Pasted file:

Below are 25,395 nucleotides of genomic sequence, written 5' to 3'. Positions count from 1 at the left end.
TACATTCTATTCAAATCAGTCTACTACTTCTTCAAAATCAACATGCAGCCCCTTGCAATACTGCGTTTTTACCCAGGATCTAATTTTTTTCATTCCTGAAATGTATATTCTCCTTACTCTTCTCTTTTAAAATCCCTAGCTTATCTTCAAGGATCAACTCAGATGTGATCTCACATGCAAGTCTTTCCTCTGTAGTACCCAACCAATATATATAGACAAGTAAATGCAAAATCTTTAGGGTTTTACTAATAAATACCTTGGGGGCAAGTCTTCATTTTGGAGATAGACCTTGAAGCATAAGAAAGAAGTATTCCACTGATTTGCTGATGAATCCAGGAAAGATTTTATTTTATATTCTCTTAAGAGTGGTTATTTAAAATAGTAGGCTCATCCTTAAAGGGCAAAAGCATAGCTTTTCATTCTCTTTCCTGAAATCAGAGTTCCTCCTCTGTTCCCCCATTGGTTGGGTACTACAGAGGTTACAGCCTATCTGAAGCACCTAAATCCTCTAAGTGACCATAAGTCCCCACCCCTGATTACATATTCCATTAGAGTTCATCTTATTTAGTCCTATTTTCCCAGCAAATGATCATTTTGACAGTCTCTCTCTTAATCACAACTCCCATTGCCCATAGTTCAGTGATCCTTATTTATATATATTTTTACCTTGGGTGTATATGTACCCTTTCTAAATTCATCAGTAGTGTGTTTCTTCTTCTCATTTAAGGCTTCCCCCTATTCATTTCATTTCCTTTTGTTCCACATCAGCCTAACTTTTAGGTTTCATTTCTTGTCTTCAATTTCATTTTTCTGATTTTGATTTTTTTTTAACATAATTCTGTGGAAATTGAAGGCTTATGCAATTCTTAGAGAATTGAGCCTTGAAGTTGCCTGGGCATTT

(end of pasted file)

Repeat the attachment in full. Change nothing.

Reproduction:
Below are 25,395 nucleotides of genomic sequence, written 5' to 3'. Positions count from 1 at the left end.
TACATTCTATTCAAATCAGTCTACTACTTCTTCAAAATCAACATGCAGCCCCTTGCAATACTGCGTTTTTACCCAGGATCTAATTTTTTTCATTCCTGAAATGTATATTCTCCTTACTCTTCTCTTTTAAAATCCCTAGCTTATCTTCAAGGATCAACTCAGATGTGATCTCACATGCAAGTCTTTCCTCTGTAGTACCCAACCAATATATATAGACAAGTAAATGCAAAATCTTTAGGGTTTTACTAATAAATACCTTGGGGGCAAGTCTTCATTTTGGAGATAGACCTTGAAGCATAAGAAAGAAGTATTCCACTGATTTGCTGATGAATCCAGGAAAGATTTTATTTTATATTCTCTTAAGAGTGGTTATTTAAAATAGTAGGCTCATCCTTAAAGGGCAAAAGCATAGCTTTTCATTCTCTTTCCTGAAATCAGAGTTCCTCCTCTGTTCCCCCATTGGTTGGGTACTACAGAGGTTACAGCCTATCTGAAGCACCTAAATCCTCTAAGTGACCATAAGTCCCCACCCCTGATTACATATTCCATTAGAGTTCATCTTATTTAGTCCTATTTTCCCAGCAAATGATCATTTTGACAGTCTCTCTCTTAATCACAACTCCCATTGCCCATAGTTCAGTGATCCTTATTTATATATATTTTTACCTTGGGTGTATATGTACCCTTTCTAAATTCATCAGTAGTGTGTTTCTTCTTCTCATTTAAGGCTTCCCCCTATTCATTTCATTTCCTTTTGTTCCACATCAGCCTAACTTTTAGGTTTCATTTCTTGTCTTCAATTTCATTTTTCTGATTTTGATTTTTTTTTAACATAATTCTGTGGAAATTGAAGGCTTATGCAATTCTTAGAGAATTGAGCCTTGAAGTTGCCTGGGCATTT